Ordinary 12 Sunday 21 June 2020


Study on the Epistle, Romans 6.1-11

There are a number of occasions in Paul’s letters where he seems to be answering specific questions addressed to him, to which he proceeds to respond. The opening sentences of our passage provide a good example of this. “What shall we say? Shall we continue in sin that grace may abound? Certainly not!” The question reflects a misunderstanding of the relationship between sin and grace. Sin is impossible because in Baptism we die to sin – “We who have died to sin, how can we live in it? Or are you ignorant that so many as have been baptised into Christ Jesus have been baptised into His death?”

This mystical union between Christ and the baptised can be better understood from the imagery associated with baptism in the early Church. After long and careful instruction the candidates assembled at the entry to the font. Each in turn went down into the water which was deep enough for total immersion. When the newly baptised emerged from the water they were dressed in a white robe, symbolising the removal of sin and the purity of the new Christian life. The going down into the water symbolised the death to sin; the baptised die with Christ and rise again to a pure life in union with Christ.

In the early Church there was a fear of post-baptismal sin. This led some Christians to delay their baptism to a time near to their death. It is likely this was the reason that the Emperor Constantine delayed his baptism until he was dying. As Emperor he must have been faced with many difficult decisions which would compromise his Christian faith.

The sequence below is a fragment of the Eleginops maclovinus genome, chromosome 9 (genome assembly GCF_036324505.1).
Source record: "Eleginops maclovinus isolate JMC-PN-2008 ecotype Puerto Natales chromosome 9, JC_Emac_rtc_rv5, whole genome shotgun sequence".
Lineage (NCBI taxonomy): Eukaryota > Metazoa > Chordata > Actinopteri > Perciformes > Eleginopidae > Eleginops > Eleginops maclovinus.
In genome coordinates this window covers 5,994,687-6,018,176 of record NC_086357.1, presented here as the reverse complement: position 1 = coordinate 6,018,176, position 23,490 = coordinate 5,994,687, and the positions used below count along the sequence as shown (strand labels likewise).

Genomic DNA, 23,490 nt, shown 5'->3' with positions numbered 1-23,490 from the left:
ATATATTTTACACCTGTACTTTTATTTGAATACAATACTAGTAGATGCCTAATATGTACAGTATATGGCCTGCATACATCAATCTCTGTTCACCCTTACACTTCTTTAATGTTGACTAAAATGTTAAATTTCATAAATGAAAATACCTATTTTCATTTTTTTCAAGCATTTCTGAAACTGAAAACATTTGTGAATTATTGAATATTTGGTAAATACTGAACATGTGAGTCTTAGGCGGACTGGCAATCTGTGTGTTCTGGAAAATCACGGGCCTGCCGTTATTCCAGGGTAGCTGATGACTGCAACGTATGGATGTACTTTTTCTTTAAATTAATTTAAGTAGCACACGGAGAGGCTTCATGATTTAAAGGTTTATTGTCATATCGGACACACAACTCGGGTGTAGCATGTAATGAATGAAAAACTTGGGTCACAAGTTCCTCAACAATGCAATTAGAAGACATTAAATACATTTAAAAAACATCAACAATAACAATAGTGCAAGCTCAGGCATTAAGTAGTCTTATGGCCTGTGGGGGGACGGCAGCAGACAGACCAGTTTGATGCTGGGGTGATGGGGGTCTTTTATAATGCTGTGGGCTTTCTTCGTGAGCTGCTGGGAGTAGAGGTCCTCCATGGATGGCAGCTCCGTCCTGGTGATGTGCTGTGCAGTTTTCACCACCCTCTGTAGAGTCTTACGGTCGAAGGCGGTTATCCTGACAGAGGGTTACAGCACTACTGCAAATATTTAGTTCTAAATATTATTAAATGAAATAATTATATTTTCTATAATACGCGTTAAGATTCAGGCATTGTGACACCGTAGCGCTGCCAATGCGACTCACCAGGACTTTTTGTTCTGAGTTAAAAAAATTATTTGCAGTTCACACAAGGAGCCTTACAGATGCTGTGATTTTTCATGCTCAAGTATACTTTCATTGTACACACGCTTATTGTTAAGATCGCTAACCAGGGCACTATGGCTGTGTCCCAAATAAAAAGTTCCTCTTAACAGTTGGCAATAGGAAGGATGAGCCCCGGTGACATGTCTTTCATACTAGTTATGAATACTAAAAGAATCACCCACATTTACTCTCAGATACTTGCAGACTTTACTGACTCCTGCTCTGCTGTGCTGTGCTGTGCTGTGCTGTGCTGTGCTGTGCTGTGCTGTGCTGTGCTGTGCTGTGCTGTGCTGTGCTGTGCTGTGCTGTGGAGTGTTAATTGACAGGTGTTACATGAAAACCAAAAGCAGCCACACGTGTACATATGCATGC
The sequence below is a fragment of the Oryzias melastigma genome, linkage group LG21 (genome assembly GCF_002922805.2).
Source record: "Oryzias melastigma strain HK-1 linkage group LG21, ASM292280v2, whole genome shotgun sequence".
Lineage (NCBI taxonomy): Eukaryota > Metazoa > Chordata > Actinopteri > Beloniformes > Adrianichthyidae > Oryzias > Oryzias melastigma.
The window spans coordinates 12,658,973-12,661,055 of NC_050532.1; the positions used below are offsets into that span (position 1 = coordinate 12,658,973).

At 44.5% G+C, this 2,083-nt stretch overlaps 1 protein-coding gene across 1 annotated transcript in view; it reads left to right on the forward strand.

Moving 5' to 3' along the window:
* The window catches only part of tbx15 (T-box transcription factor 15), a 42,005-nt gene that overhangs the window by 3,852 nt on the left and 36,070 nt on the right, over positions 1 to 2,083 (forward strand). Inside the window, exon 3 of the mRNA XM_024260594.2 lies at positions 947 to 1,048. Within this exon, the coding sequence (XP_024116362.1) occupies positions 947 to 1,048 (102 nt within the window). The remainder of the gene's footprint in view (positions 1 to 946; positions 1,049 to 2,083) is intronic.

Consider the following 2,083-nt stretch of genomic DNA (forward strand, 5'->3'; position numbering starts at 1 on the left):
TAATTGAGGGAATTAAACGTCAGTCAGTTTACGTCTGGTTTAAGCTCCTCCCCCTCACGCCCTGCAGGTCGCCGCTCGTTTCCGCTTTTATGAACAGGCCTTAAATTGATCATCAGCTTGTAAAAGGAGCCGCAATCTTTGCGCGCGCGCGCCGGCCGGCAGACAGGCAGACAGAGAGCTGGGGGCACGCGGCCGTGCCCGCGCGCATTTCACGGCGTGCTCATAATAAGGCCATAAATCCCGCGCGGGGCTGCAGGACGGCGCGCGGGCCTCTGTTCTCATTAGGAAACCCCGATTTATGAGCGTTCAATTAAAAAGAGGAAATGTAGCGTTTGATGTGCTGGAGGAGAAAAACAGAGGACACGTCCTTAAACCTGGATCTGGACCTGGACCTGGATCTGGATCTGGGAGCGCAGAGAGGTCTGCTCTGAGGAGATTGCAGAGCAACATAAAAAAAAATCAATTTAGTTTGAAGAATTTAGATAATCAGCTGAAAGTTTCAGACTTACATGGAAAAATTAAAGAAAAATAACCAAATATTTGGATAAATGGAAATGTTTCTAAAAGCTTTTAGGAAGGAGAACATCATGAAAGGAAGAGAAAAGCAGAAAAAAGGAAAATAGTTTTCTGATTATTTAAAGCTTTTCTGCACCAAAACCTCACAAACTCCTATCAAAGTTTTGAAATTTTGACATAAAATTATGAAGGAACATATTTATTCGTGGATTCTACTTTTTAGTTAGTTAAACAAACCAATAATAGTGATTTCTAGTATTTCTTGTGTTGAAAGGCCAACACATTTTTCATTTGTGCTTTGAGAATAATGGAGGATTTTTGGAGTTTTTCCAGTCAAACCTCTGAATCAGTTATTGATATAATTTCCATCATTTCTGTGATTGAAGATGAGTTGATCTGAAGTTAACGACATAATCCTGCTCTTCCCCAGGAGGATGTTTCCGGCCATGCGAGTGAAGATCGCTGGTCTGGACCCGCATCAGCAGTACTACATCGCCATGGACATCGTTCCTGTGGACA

Dying with Christ is an arresting way to express the struggle we all have to overcome sin. I came across the following footnote in a recent commentary: Chrysostom expressed the moral challenge presented by baptism in the memorable sentence, ‘if then you have died in baptism, stay dead’. John Chrysostom became Patriarch of Constantinople in the late 4th century. He was given the name because he was a great preacher – it means ‘Golden Mouth’. Imagine a huge church packed with people standing and making a noise, and a preacher able to make himself heard without the aid of modern electronics. That is the context of John’s preaching. An arresting remark would be well received by his congregation. Through baptism we too may stay dead to sin. It is a lifelong struggle.

Reverend Dr Calum Gilmour

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